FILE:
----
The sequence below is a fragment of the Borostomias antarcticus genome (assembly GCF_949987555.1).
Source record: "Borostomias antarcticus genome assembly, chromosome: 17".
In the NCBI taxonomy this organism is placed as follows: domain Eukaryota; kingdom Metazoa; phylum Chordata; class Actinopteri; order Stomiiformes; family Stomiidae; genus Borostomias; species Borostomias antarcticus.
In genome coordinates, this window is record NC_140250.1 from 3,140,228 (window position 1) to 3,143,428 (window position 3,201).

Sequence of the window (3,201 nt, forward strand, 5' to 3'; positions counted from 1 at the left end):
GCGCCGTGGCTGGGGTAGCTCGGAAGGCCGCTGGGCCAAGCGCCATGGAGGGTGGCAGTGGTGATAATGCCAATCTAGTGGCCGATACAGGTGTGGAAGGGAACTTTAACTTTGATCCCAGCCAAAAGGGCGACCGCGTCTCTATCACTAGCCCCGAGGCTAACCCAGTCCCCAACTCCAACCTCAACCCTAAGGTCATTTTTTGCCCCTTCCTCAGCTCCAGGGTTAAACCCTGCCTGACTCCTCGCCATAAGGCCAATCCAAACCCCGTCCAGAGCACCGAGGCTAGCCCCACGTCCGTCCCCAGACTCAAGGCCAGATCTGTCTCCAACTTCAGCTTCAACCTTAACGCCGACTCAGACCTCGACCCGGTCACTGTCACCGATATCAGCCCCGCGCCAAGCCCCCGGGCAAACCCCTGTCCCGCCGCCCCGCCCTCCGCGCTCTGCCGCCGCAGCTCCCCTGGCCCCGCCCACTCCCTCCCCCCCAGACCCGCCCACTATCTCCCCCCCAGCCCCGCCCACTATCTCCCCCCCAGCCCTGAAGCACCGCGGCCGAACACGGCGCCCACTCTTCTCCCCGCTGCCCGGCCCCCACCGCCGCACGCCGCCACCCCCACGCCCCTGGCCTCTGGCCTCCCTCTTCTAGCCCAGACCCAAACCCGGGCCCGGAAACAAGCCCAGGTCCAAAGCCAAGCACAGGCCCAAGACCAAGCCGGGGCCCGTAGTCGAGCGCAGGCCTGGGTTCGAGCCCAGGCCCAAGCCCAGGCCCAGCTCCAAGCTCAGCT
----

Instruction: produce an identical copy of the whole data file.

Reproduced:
The sequence below is a fragment of the Borostomias antarcticus genome (assembly GCF_949987555.1).
Source record: "Borostomias antarcticus genome assembly, chromosome: 17".
In the NCBI taxonomy this organism is placed as follows: domain Eukaryota; kingdom Metazoa; phylum Chordata; class Actinopteri; order Stomiiformes; family Stomiidae; genus Borostomias; species Borostomias antarcticus.
In genome coordinates, this window is record NC_140250.1 from 3,140,228 (window position 1) to 3,143,428 (window position 3,201).

Sequence of the window (3,201 nt, forward strand, 5' to 3'; positions counted from 1 at the left end):
GCGCCGTGGCTGGGGTAGCTCGGAAGGCCGCTGGGCCAAGCGCCATGGAGGGTGGCAGTGGTGATAATGCCAATCTAGTGGCCGATACAGGTGTGGAAGGGAACTTTAACTTTGATCCCAGCCAAAAGGGCGACCGCGTCTCTATCACTAGCCCCGAGGCTAACCCAGTCCCCAACTCCAACCTCAACCCTAAGGTCATTTTTTGCCCCTTCCTCAGCTCCAGGGTTAAACCCTGCCTGACTCCTCGCCATAAGGCCAATCCAAACCCCGTCCAGAGCACCGAGGCTAGCCCCACGTCCGTCCCCAGACTCAAGGCCAGATCTGTCTCCAACTTCAGCTTCAACCTTAACGCCGACTCAGACCTCGACCCGGTCACTGTCACCGATATCAGCCCCGCGCCAAGCCCCCGGGCAAACCCCTGTCCCGCCGCCCCGCCCTCCGCGCTCTGCCGCCGCAGCTCCCCTGGCCCCGCCCACTCCCTCCCCCCCAGACCCGCCCACTATCTCCCCCCCAGCCCCGCCCACTATCTCCCCCCCAGCCCTGAAGCACCGCGGCCGAACACGGCGCCCACTCTTCTCCCCGCTGCCCGGCCCCCACCGCCGCACGCCGCCACCCCCACGCCCCTGGCCTCTGGCCTCCCTCTTCTAGCCCAGACCCAAACCCGGGCCCGGAAACAAGCCCAGGTCCAAAGCCAAGCACAGGCCCAAGACCAAGCCGGGGCCCGTAGTCGAGCGCAGGCCTGGGTTCGAGCCCAGGCCCAAGCCCAGGCCCAGCTCCAAGCTCAGCT